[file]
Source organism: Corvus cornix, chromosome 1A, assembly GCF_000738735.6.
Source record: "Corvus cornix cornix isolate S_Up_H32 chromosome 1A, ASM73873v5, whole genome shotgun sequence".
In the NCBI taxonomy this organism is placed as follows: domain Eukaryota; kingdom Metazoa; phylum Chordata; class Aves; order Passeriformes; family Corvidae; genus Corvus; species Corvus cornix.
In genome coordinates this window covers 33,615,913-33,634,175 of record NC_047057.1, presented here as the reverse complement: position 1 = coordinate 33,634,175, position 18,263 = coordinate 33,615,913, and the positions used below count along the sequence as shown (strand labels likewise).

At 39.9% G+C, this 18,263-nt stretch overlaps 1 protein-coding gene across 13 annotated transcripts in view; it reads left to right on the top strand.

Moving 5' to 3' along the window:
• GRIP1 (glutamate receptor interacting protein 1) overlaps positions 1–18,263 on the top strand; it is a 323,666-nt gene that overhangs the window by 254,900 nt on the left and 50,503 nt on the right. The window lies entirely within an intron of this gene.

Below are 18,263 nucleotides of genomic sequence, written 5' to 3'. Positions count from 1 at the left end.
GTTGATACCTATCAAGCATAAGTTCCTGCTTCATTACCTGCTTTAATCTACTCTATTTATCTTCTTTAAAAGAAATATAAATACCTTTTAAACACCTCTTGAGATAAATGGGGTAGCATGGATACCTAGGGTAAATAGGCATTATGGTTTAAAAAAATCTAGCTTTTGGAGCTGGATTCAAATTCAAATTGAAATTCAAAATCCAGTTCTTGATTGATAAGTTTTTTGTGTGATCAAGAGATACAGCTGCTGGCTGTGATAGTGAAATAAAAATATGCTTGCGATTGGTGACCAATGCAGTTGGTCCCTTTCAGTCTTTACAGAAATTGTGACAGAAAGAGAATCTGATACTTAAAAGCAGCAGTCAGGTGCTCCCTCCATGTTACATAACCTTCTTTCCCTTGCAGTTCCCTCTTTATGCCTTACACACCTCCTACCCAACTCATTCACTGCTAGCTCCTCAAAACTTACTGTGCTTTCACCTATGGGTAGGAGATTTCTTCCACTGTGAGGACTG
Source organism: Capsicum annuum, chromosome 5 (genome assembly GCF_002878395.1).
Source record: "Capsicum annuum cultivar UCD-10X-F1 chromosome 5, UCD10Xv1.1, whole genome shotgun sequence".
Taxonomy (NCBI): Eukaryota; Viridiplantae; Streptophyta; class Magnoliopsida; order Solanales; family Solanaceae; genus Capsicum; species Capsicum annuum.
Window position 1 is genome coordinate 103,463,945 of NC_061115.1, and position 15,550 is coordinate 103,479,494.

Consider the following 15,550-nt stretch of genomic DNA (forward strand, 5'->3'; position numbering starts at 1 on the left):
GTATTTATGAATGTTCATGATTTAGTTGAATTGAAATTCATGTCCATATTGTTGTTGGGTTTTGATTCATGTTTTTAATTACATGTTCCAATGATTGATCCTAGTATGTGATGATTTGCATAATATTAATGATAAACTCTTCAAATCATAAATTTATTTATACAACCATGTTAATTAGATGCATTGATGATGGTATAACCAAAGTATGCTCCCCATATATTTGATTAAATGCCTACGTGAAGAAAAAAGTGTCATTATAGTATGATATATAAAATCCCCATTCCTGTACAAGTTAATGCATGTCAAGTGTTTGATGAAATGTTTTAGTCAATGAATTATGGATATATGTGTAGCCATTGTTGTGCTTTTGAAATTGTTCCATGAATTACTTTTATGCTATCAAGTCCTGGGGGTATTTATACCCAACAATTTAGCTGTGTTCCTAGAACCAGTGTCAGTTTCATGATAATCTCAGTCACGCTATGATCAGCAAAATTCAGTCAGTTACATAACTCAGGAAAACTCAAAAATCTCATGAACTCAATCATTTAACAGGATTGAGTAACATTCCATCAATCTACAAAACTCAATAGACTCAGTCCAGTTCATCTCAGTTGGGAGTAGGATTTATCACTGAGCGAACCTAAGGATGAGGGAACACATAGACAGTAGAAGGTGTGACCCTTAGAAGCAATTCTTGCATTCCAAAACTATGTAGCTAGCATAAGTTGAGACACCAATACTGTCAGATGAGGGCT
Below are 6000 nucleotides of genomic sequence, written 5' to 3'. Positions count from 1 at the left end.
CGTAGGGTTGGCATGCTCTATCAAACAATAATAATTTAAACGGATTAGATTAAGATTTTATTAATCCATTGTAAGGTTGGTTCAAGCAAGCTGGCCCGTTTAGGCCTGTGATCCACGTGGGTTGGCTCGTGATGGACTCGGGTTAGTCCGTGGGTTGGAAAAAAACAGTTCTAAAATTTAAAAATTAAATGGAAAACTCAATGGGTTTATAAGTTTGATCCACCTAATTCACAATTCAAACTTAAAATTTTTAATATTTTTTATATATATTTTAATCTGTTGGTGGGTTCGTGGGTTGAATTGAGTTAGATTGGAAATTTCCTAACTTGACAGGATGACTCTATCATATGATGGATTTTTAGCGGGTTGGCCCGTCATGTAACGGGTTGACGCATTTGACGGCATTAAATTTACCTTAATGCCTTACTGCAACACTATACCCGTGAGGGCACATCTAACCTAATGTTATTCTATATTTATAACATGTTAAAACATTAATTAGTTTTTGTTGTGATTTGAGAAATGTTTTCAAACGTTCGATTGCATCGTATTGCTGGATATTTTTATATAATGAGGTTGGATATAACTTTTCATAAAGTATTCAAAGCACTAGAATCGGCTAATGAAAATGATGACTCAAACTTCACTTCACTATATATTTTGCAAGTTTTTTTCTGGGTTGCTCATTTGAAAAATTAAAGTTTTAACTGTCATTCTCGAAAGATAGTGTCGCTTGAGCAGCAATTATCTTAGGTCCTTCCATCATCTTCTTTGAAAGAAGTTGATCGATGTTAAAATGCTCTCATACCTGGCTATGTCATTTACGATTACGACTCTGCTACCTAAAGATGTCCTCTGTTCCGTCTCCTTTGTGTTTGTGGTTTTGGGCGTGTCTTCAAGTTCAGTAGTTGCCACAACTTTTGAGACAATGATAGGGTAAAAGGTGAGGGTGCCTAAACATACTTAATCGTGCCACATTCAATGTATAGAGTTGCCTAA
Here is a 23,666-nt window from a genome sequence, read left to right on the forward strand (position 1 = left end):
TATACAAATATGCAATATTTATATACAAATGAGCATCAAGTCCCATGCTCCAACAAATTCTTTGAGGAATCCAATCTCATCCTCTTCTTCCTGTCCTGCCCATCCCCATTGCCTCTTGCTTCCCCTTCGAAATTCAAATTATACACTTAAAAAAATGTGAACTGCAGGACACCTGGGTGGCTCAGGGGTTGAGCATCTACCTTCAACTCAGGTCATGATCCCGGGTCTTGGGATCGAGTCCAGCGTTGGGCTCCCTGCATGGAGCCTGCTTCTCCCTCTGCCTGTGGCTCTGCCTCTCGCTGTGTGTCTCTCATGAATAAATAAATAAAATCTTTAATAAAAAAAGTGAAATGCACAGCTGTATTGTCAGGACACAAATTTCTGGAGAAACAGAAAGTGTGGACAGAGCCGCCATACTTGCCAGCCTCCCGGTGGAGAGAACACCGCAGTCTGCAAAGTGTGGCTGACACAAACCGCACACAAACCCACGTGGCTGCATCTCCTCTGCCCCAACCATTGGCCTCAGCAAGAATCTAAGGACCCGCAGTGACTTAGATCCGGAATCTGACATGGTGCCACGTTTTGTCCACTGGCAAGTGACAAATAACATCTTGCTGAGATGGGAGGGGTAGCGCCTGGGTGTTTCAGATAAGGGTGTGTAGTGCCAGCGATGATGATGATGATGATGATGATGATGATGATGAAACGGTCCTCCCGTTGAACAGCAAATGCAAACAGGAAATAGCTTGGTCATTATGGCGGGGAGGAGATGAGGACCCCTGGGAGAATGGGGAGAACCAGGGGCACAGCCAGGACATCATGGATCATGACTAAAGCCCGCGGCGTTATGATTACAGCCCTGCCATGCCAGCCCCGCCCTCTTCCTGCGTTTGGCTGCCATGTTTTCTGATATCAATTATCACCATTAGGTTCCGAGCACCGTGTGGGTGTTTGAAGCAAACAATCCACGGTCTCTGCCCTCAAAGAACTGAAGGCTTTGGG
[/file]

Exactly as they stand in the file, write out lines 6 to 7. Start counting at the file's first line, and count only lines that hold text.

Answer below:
Moving 5' to 3' along the window:
• GRIP1 (glutamate receptor interacting protein 1) overlaps positions 1–18,263 on the top strand; it is a 323,666-nt gene that overhangs the window by 254,900 nt on the left and 50,503 nt on the right. The window lies entirely within an intron of this gene.